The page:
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Supporting people with blood cancer to make decisions around clinical trials

7th Oct 2021

Millie, an Advanced Nurse Practitioner, tell us about her important role in helping people with blood cancer to make decisions around clinical trials. Here, she explains some of the barriers she faces, and how she overcomes them.

Millie, an Advanced Nurse Practitioner.

Millie is an Advanced Nurse Practitioner in the haemato-oncology department at North Middlesex University Hospital.

A middle aged Black woman in glasses and a pink shirt.

I look after people who have blood cancers. My main focus is myeloma, myelodysplastic syndromes and myeloproliferative neoplasms.

My role in clinical trials has been to help select people to take part based on the trial inclusive and exclusive criteria. I explain what’s involved in the trial and introduce them to the trial nurse, who takes it from there.

Fear of being a ‘guinea pig’

From my experience over the years, I’ve found that people worry that they’re being used as a guinea pig, and that the safety of a drug is being tested on them.

I explain that there are strict regulations in place to make sure that the drug is safe before it reaches the clinical trial.

Trial drugs are standard treatments that have already been approved to treat different conditions. The clinical trial may be looking at how effective each drug is in treating a blood cancer in comparison with other blood cancer treatments.

Personalised care and monitoring

The word ‘trial’ itself can also put people off. It can be related to testing. We should try to use softer language when talking to people about their options, highlighting the benefits of being involved.

One of the big positives of being part of a trial is that you’re monitored very closely. The care you receive is personalised in every way. You’ll receive extra support from the Clinical Trial Nurse, and the effectiveness of the treatment is checked more often than with standard treatments.

It’s also important for people to know that they can leave the trial at any point.

Barriers and beliefs

A lot of people won’t take part in trials because English isn’t their first language. There are several different dialects in my area of North London and, especially since Covid, face-to-face interpreters have been difficult to organise. But the interpreting services, Language Line and thebigword, are able to offer help.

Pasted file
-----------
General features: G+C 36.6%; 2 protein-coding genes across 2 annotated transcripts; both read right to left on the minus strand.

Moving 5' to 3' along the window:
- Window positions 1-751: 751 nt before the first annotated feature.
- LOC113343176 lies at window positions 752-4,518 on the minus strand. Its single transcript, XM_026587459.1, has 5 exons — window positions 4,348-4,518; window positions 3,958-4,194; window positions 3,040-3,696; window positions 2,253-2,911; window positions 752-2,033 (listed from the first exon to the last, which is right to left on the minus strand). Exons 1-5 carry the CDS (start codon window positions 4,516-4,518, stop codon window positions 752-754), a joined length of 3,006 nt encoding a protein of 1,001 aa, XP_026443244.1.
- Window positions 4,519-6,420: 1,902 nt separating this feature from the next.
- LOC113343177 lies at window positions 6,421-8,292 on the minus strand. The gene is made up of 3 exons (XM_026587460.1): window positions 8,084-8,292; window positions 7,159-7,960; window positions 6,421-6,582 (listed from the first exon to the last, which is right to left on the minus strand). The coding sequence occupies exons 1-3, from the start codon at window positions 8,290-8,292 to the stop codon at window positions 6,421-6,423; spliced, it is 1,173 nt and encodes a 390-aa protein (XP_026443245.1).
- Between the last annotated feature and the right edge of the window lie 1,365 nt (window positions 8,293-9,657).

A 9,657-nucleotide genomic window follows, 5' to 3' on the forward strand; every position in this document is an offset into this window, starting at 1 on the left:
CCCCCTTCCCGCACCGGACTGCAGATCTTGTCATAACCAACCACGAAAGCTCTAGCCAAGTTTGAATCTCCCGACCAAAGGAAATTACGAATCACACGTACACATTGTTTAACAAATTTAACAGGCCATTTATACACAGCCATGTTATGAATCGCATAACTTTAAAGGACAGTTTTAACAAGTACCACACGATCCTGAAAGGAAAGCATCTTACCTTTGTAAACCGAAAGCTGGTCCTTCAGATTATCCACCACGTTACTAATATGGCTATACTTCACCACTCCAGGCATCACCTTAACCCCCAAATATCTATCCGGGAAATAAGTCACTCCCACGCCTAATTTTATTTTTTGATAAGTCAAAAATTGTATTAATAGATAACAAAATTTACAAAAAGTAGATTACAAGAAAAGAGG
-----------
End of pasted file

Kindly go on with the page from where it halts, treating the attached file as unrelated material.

People in some communities tend to want to go for herbal treatments, which is information or traditions that have been passed from generation to generation. Some people may prefer ‘natural’ treatments and are worried about chemicals, so may not be willing to undergo chemotherapy, for example. I encourage them to take their time and think of the benefits against the risks.

Building trust

As well as the lack of understanding of what a clinical trial is and safety concerns, some people feel they’re not being told the truth about the trial, and that there’s a ‘hidden agenda’.

Peers and family may have told them stories about trials that went wrong in the past. The Tuskegee trial involving African-American men is an example of when researchers weren’t open and honest. One or two people have mentioned this to me.

My role is to explain that getting involved in a trial is totally their choice and help them find more information to make a decision.

It can be helpful for them to talk to a ‘buddy,’ someone from the same ethnic background who has gone through a trial.

Weighing up the options

Before deciding to take part in a clinical trial for blood cancer, there are some important questions for people to ask. What are the aims of the trial? What are their options if they don’t go ahead? What are the benefits of taking part and how will they be supported? What are the possible side effects? How long is the trial?

There’s a lot of uncertainty, so support from a Blood Cancer UK Clinical Trials Support Nurse could be a great help. The standard of the information Blood Cancer UK offers is excellent, and talking things through with another expert who understands the issues could be reassuring.

The important thing is for people to take their time and ask all the questions they want.

A nurse, in a lab coat and with a stethoscope around her neck, sits at a desk typing on a laptop

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